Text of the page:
The key question for lawmakers will be how much to expand the program and what qualifications will be necessary to enroll. The debate, a continuation of the divisive legislative battle late last year, will focus on the question of payment as well, lobbyists say.

“SCHIP needs to be reauthorized with larger access and government responsibility,” said Karen Ignagni, head of America’s Health Insurance Plans.

The larger push on health care reform has also created an increased appetite among big drug companies to be seen as part of the solution instead of the problem.

“We’ve got to change the health care system to make it a marketplace of some kind that focuses more on prevention and disease management,” said former Rep. Billy Tauzin (R-La.), who heads PhRMA.

Yet, don’t expect it to be all “Kumbaya” moments between companies. The issue of

follow-on biologics pits generic manufacturers against biotechnology companies that want to remain in control of patents for a longer time period. Biologics are living organisms that are used in medicines like insulin.

The Coalition for a Competitive Pharmaceutical Market, which is made up of national employers, consumer groups and generic drug manufacturers, is still pushing for a fix this year to amend the process for companies wanting to bring follow-on biologic drugs to the market without a lengthy process.

The group is hoping for a similar legislative fix to what the 1984 Hatch-

Waxman Act did for pharmaceutical drugs. That bill sped up the process for generics to go to market after proving the drugs had similar effects to brand-name drugs.

While most health care lobbyists agree that it’s unlikely to get finished this Congress, CCPM will look to get a legislative fix during the first 100 days of a new administration, said Missy Jenkins, a lobbyist at Pharmaceutical Care Management Association and CCPM member.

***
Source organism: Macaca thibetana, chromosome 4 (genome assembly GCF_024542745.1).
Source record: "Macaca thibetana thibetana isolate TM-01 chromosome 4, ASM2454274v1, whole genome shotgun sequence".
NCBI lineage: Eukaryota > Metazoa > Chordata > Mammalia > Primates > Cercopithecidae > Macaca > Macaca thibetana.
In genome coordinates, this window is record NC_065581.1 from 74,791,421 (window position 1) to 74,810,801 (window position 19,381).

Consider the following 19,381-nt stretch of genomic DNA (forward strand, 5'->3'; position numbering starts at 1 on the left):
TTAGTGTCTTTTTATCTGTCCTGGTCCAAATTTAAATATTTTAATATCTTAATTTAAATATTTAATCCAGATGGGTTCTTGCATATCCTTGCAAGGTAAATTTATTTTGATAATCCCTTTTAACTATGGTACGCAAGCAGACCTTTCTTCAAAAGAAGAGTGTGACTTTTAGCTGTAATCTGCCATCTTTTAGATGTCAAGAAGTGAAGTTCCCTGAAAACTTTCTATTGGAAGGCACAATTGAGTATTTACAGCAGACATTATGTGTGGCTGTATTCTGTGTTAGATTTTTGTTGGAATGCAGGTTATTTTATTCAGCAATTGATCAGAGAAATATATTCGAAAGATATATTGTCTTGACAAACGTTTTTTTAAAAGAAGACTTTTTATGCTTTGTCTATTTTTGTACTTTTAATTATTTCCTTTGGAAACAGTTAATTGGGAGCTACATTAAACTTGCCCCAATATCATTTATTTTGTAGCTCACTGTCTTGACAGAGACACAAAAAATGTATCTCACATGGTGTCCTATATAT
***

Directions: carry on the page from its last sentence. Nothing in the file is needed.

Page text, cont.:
“We have urged Congress to prioritize this,” AHIP’s Ignagni said. “We’re finding the pricing of [the Biotechnology Industry Organization] in some cases hundreds of thousands of dollars, and the prices have no relationship to development cost. That is going to put a lot of pressure to move forward with this legislation.”

Finding a compromise with BIO and biotechnology companies like Amgen is the biggest obstacle. While the biotech industry hasn’t been against finding a generic fix, it has argued for a longer time frame for patents, stressing the difference between drugs and biologics.

BIO is pushing for a 14-year drug exclusivity, said the trade organization’s president, former Rep. Jim Greenwood (R-Pa.). “If we could get an agreement on that this bill could fly,” Greenwood said.

The organization is supporting that extension in order to keep incentives for innovation, as well as including some clinical trials for the follow-on drugs.

“There is an ongoing big debate on how you incentivize the incredibly expensive enterprise of trying to produce these biologic products,” PhRMA’s Tauzin said. “You have to incentivize research and allow follow-ons to happen at the right time that are clearly safe enough for patients to take them.”